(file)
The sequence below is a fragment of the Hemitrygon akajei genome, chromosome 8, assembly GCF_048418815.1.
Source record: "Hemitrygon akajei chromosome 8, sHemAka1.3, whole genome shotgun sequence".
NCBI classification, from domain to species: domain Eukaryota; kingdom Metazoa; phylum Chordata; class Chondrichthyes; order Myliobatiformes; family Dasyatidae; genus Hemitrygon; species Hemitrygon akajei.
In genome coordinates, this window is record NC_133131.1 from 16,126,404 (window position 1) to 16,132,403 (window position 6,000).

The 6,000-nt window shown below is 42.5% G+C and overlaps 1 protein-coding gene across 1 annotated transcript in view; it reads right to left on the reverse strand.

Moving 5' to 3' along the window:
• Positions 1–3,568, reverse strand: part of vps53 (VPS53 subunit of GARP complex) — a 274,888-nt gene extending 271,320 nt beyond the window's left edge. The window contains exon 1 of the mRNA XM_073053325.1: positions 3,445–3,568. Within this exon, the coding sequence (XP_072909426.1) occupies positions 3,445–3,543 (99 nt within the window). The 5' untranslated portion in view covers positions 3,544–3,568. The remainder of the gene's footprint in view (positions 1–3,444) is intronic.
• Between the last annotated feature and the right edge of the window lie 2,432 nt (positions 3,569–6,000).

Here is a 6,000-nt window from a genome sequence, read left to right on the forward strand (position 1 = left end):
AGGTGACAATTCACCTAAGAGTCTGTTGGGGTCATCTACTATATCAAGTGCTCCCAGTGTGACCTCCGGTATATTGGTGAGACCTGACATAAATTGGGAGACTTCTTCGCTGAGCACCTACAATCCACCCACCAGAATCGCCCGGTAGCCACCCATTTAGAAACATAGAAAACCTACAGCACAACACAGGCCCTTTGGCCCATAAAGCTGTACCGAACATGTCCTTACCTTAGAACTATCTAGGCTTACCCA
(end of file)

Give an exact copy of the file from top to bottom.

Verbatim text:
The sequence below is a fragment of the Hemitrygon akajei genome, chromosome 8, assembly GCF_048418815.1.
Source record: "Hemitrygon akajei chromosome 8, sHemAka1.3, whole genome shotgun sequence".
NCBI classification, from domain to species: domain Eukaryota; kingdom Metazoa; phylum Chordata; class Chondrichthyes; order Myliobatiformes; family Dasyatidae; genus Hemitrygon; species Hemitrygon akajei.
In genome coordinates, this window is record NC_133131.1 from 16,126,404 (window position 1) to 16,132,403 (window position 6,000).

The 6,000-nt window shown below is 42.5% G+C and overlaps 1 protein-coding gene across 1 annotated transcript in view; it reads right to left on the reverse strand.

Moving 5' to 3' along the window:
• Positions 1–3,568, reverse strand: part of vps53 (VPS53 subunit of GARP complex) — a 274,888-nt gene extending 271,320 nt beyond the window's left edge. The window contains exon 1 of the mRNA XM_073053325.1: positions 3,445–3,568. Within this exon, the coding sequence (XP_072909426.1) occupies positions 3,445–3,543 (99 nt within the window). The 5' untranslated portion in view covers positions 3,544–3,568. The remainder of the gene's footprint in view (positions 1–3,444) is intronic.
• Between the last annotated feature and the right edge of the window lie 2,432 nt (positions 3,569–6,000).

Here is a 6,000-nt window from a genome sequence, read left to right on the forward strand (position 1 = left end):
AGGTGACAATTCACCTAAGAGTCTGTTGGGGTCATCTACTATATCAAGTGCTCCCAGTGTGACCTCCGGTATATTGGTGAGACCTGACATAAATTGGGAGACTTCTTCGCTGAGCACCTACAATCCACCCACCAGAATCGCCCGGTAGCCACCCATTTAGAAACATAGAAAACCTACAGCACAACACAGGCCCTTTGGCCCATAAAGCTGTACCGAACATGTCCTTACCTTAGAACTATCTAGGCTTACCCA